Interestingly, the Drukhari kill team that they suggest you build – The Slicing Noose – is only 86 points in matched play. The T’au team is 94 points, and the Scions team 58 points. I find this interesting that the suggested teams don’t aim to maximise the 100-points available, though I suppose something like a five-man Scions team could never be very points-effective, given the costs of the units you can make with just one box of Scions. And it’s something that has been there since the core box, where the Ad Mech and Genestealer Cultist teams were not exactly points-efficient.

This brings me on to a minor tangent that I’ve mentioned before, of course,  but I’m still bemused to see mentioned around the internets. A lot of people seem to be genuinely baffled as to why GW are releasing the kill teams that they are – why not include more variety in the models? It’s been very clear since the core rules box came out that the “official” Kill Teams are comprised from single kits that are already available for 40k, so we won’t see a proper mix of units if you can’t make that unit from the whole kit supplied – I suppose in the case of the Necrons box, it got a bit confusing because there were Deathmarks and Immortals in the team. But enough of this rant!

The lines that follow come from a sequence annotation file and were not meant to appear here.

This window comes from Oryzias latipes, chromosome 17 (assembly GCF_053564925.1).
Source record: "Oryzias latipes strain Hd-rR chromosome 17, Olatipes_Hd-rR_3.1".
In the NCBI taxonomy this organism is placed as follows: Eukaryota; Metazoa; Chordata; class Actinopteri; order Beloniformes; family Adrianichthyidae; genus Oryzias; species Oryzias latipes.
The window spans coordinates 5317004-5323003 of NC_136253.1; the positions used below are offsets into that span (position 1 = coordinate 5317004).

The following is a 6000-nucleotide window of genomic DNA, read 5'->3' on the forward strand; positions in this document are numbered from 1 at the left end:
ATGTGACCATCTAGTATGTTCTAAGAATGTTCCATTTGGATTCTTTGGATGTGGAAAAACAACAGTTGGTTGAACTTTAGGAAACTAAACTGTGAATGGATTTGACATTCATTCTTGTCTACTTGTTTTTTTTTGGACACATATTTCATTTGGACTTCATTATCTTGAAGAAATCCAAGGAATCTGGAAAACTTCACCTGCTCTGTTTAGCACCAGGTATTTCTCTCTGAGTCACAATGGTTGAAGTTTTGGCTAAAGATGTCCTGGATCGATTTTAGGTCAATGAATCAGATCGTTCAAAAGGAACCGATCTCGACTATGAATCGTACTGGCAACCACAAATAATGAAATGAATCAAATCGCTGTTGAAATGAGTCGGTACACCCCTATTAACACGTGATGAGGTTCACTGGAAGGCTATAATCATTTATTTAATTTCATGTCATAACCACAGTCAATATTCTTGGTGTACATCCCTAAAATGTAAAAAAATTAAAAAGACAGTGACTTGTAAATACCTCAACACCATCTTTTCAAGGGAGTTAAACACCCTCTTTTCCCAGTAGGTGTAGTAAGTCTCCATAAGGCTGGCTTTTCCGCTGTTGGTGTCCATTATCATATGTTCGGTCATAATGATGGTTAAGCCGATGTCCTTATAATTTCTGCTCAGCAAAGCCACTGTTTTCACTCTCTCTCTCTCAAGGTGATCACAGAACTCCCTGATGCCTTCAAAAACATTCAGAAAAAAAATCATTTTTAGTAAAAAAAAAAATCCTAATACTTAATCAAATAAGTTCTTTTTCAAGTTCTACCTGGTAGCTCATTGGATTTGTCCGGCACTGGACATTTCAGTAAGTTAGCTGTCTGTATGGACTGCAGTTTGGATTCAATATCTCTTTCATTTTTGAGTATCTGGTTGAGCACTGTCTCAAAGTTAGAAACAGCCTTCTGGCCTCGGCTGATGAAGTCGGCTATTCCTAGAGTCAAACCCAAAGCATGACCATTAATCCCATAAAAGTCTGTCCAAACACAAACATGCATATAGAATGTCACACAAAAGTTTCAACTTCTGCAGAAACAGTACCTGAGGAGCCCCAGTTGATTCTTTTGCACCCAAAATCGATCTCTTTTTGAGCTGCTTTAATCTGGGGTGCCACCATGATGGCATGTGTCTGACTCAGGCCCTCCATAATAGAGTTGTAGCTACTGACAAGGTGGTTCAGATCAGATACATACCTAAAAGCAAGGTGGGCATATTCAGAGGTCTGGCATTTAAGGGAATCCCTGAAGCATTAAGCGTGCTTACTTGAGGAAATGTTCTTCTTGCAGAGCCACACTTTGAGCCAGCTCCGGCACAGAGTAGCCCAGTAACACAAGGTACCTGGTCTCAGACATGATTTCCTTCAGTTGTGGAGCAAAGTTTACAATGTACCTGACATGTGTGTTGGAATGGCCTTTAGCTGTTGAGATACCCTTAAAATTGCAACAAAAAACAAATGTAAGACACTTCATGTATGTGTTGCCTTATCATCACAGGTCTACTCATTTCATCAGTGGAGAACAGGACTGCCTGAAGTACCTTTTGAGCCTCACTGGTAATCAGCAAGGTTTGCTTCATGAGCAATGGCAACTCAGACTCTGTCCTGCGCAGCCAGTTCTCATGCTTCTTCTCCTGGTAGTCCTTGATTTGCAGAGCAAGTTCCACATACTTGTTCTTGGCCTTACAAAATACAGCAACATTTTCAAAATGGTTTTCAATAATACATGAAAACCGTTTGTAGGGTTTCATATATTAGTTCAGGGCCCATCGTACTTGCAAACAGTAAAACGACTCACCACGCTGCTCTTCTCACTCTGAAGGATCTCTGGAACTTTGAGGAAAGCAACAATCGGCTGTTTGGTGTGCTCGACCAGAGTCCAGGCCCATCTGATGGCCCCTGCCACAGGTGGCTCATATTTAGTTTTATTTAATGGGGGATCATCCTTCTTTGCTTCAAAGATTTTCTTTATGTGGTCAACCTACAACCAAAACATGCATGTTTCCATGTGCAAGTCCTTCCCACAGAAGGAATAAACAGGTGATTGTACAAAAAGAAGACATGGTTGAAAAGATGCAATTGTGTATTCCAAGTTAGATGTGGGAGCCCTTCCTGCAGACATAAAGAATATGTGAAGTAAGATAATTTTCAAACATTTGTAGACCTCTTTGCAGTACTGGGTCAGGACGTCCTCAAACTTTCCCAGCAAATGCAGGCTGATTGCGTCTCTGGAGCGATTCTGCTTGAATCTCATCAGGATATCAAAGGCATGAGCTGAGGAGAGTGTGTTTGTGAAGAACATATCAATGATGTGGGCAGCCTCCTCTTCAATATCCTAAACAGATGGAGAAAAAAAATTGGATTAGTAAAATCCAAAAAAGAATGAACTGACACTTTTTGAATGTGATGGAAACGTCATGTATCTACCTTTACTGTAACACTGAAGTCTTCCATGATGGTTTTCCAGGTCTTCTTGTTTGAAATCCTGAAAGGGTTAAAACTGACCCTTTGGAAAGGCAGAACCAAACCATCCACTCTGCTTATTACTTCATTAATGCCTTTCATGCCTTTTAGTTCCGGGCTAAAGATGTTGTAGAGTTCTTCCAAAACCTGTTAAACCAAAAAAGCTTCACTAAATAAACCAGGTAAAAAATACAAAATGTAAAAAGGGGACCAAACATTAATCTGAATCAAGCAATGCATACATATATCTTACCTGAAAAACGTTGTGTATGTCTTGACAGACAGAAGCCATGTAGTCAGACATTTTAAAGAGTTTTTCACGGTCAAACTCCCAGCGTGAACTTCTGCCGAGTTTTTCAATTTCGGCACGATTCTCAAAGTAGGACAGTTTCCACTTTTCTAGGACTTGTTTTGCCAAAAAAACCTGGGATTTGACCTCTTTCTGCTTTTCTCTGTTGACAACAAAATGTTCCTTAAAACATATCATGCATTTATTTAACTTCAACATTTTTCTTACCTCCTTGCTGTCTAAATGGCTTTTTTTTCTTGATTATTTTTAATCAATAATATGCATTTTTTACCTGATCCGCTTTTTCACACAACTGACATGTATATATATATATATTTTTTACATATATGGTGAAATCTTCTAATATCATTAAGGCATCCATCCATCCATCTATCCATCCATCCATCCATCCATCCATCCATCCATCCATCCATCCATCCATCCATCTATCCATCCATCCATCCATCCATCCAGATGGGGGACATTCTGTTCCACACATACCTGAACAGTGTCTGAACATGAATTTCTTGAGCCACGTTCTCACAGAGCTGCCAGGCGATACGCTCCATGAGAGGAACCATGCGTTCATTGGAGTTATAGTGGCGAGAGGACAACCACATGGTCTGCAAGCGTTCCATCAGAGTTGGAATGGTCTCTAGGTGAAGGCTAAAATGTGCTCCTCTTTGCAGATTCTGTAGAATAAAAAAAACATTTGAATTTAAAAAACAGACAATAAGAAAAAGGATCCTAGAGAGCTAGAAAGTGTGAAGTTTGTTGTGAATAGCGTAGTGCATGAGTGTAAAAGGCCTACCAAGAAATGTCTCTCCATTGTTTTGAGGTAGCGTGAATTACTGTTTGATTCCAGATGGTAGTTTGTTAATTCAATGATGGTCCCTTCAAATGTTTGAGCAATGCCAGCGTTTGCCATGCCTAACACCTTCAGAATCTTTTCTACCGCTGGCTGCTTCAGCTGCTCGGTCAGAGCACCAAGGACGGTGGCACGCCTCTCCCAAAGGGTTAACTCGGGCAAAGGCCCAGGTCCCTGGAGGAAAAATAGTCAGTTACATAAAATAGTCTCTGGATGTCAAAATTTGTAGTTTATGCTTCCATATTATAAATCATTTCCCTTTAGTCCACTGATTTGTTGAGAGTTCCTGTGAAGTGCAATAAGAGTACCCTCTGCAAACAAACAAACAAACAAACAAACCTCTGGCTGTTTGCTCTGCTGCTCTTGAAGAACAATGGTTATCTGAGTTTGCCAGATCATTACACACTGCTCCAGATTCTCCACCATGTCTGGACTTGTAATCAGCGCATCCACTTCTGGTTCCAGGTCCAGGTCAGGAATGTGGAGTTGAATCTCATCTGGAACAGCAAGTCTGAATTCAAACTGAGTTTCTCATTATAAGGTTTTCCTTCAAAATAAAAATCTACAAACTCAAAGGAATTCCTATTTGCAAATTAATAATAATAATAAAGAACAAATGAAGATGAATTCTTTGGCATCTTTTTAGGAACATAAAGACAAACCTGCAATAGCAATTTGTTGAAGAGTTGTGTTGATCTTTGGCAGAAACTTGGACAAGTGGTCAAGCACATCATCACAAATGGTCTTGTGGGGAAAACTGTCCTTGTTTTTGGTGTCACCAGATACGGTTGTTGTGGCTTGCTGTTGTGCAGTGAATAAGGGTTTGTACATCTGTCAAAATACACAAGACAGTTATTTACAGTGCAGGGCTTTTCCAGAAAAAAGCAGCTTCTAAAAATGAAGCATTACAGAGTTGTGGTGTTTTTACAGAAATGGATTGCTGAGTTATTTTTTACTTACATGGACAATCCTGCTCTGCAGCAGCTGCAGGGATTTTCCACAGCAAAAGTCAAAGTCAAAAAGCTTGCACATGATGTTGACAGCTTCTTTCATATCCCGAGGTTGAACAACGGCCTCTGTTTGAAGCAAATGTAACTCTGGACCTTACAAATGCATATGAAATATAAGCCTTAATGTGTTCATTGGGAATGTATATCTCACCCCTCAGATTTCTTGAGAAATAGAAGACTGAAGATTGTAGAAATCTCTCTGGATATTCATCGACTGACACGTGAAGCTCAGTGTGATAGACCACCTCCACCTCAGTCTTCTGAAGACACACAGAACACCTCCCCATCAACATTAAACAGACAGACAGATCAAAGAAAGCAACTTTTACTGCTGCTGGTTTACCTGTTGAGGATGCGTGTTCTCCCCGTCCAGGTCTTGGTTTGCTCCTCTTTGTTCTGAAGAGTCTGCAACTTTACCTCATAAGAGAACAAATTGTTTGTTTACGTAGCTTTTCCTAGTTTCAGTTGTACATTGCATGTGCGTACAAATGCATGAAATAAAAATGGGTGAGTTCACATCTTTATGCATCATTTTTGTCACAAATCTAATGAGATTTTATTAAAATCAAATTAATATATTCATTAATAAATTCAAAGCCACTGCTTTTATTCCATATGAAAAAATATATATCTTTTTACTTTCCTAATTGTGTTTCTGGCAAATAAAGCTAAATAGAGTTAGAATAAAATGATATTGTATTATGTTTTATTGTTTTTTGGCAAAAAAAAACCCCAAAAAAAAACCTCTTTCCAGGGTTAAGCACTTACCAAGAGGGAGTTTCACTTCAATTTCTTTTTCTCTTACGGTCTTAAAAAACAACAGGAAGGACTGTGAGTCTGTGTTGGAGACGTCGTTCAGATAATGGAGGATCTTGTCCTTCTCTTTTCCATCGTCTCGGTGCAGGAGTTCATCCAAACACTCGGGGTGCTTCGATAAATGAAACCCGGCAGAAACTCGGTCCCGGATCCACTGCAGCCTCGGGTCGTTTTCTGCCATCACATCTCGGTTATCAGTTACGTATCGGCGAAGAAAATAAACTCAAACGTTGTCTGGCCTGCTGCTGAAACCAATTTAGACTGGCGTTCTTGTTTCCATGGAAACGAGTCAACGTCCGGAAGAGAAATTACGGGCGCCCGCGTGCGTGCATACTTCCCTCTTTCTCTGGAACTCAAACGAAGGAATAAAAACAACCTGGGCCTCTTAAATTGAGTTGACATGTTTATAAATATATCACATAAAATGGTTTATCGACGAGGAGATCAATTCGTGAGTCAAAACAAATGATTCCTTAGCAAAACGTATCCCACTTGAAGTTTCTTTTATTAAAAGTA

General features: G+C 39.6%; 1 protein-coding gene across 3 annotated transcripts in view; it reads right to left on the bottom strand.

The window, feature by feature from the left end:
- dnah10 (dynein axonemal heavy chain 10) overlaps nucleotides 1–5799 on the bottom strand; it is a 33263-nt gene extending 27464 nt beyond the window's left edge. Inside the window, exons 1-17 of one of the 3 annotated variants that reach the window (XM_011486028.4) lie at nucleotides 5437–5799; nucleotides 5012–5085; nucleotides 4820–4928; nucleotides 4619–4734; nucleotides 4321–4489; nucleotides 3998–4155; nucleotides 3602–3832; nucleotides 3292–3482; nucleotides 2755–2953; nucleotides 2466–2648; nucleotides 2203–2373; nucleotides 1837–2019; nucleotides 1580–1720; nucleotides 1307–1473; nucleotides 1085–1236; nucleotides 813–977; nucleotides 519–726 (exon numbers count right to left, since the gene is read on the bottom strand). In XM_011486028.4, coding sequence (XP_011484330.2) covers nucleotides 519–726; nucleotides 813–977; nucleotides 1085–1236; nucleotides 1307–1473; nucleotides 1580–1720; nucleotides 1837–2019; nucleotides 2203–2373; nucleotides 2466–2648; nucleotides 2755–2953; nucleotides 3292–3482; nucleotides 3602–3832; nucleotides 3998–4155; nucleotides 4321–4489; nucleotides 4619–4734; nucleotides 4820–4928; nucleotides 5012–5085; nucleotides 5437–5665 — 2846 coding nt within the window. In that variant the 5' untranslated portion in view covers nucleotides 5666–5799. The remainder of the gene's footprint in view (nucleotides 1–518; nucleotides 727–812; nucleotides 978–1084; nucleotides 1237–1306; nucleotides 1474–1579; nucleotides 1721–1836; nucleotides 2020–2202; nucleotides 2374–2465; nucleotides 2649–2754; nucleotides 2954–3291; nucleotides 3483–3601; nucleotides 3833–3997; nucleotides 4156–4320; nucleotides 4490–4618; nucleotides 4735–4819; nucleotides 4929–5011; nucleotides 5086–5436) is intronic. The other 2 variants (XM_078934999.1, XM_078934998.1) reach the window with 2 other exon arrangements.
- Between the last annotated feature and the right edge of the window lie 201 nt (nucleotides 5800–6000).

Warhammer 40,000 Kill Team

The boxes are, I think, pretty decent in terms of value for money. At MSRP, you’re getting a five or ten-man squad, all of their rules, plus some terrain, for a lot less than it would cost to get these things separately. The above Tempestus Scions box costs £30, and you get roughly £51-worth of models (I say roughly, because the Munitorum Containers box contains three sprues of containers, while you only get two of them here). There is a lot of value to be had by getting these things, and I’m really excited to see these sorts of products being made.